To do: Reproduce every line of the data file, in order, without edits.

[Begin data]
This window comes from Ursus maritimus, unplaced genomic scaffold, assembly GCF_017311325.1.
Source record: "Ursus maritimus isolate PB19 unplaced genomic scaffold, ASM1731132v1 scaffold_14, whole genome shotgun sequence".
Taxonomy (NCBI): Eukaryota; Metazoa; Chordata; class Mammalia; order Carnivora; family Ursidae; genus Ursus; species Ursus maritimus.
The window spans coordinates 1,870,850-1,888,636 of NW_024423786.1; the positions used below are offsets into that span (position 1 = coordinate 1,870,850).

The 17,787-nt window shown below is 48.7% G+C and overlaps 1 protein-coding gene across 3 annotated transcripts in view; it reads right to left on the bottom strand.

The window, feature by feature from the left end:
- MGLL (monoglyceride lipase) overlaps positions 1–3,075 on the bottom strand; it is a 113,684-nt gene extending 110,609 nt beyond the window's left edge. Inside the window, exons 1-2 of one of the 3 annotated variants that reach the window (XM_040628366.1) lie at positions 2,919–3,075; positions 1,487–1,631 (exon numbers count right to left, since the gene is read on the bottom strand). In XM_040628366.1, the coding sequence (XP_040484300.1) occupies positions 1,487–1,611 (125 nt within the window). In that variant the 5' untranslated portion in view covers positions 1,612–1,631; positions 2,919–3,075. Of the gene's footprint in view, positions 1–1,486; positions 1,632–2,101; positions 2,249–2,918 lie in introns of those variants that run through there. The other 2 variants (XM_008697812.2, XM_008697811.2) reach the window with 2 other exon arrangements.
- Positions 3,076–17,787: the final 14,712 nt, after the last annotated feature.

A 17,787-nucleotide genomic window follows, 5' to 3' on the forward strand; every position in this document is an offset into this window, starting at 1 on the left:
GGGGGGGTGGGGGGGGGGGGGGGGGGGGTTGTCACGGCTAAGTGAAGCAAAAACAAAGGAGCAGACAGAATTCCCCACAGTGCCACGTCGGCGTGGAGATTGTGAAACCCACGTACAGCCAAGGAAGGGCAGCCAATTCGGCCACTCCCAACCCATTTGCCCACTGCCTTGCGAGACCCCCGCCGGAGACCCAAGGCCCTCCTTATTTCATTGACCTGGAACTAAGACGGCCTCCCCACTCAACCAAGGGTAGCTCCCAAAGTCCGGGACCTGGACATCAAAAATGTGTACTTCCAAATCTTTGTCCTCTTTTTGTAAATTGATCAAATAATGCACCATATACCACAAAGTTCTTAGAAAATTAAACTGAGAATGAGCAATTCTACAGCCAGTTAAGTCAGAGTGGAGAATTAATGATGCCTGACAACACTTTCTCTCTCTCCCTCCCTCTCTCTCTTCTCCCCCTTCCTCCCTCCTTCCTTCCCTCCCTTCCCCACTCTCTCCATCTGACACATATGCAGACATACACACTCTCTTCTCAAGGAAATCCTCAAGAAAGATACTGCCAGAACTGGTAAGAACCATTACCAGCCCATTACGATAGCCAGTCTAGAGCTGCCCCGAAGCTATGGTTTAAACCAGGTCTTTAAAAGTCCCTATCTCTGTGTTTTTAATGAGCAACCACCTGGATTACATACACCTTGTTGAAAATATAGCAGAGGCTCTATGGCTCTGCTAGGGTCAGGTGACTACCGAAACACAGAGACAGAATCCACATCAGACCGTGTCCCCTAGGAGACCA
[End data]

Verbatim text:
This window comes from Ursus maritimus, unplaced genomic scaffold, assembly GCF_017311325.1.
Source record: "Ursus maritimus isolate PB19 unplaced genomic scaffold, ASM1731132v1 scaffold_14, whole genome shotgun sequence".
Taxonomy (NCBI): Eukaryota; Metazoa; Chordata; class Mammalia; order Carnivora; family Ursidae; genus Ursus; species Ursus maritimus.
The window spans coordinates 1,870,850-1,888,636 of NW_024423786.1; the positions used below are offsets into that span (position 1 = coordinate 1,870,850).

The 17,787-nt window shown below is 48.7% G+C and overlaps 1 protein-coding gene across 3 annotated transcripts in view; it reads right to left on the bottom strand.

The window, feature by feature from the left end:
- MGLL (monoglyceride lipase) overlaps positions 1–3,075 on the bottom strand; it is a 113,684-nt gene extending 110,609 nt beyond the window's left edge. Inside the window, exons 1-2 of one of the 3 annotated variants that reach the window (XM_040628366.1) lie at positions 2,919–3,075; positions 1,487–1,631 (exon numbers count right to left, since the gene is read on the bottom strand). In XM_040628366.1, the coding sequence (XP_040484300.1) occupies positions 1,487–1,611 (125 nt within the window). In that variant the 5' untranslated portion in view covers positions 1,612–1,631; positions 2,919–3,075. Of the gene's footprint in view, positions 1–1,486; positions 1,632–2,101; positions 2,249–2,918 lie in introns of those variants that run through there. The other 2 variants (XM_008697812.2, XM_008697811.2) reach the window with 2 other exon arrangements.
- Positions 3,076–17,787: the final 14,712 nt, after the last annotated feature.

A 17,787-nucleotide genomic window follows, 5' to 3' on the forward strand; every position in this document is an offset into this window, starting at 1 on the left:
GGGGGGGTGGGGGGGGGGGGGGGGGGGGTTGTCACGGCTAAGTGAAGCAAAAACAAAGGAGCAGACAGAATTCCCCACAGTGCCACGTCGGCGTGGAGATTGTGAAACCCACGTACAGCCAAGGAAGGGCAGCCAATTCGGCCACTCCCAACCCATTTGCCCACTGCCTTGCGAGACCCCCGCCGGAGACCCAAGGCCCTCCTTATTTCATTGACCTGGAACTAAGACGGCCTCCCCACTCAACCAAGGGTAGCTCCCAAAGTCCGGGACCTGGACATCAAAAATGTGTACTTCCAAATCTTTGTCCTCTTTTTGTAAATTGATCAAATAATGCACCATATACCACAAAGTTCTTAGAAAATTAAACTGAGAATGAGCAATTCTACAGCCAGTTAAGTCAGAGTGGAGAATTAATGATGCCTGACAACACTTTCTCTCTCTCCCTCCCTCTCTCTCTTCTCCCCCTTCCTCCCTCCTTCCTTCCCTCCCTTCCCCACTCTCTCCATCTGACACATATGCAGACATACACACTCTCTTCTCAAGGAAATCCTCAAGAAAGATACTGCCAGAACTGGTAAGAACCATTACCAGCCCATTACGATAGCCAGTCTAGAGCTGCCCCGAAGCTATGGTTTAAACCAGGTCTTTAAAAGTCCCTATCTCTGTGTTTTTAATGAGCAACCACCTGGATTACATACACCTTGTTGAAAATATAGCAGAGGCTCTATGGCTCTGCTAGGGTCAGGTGACTACCGAAACACAGAGACAGAATCCACATCAGACCGTGTCCCCTAGGAGACCA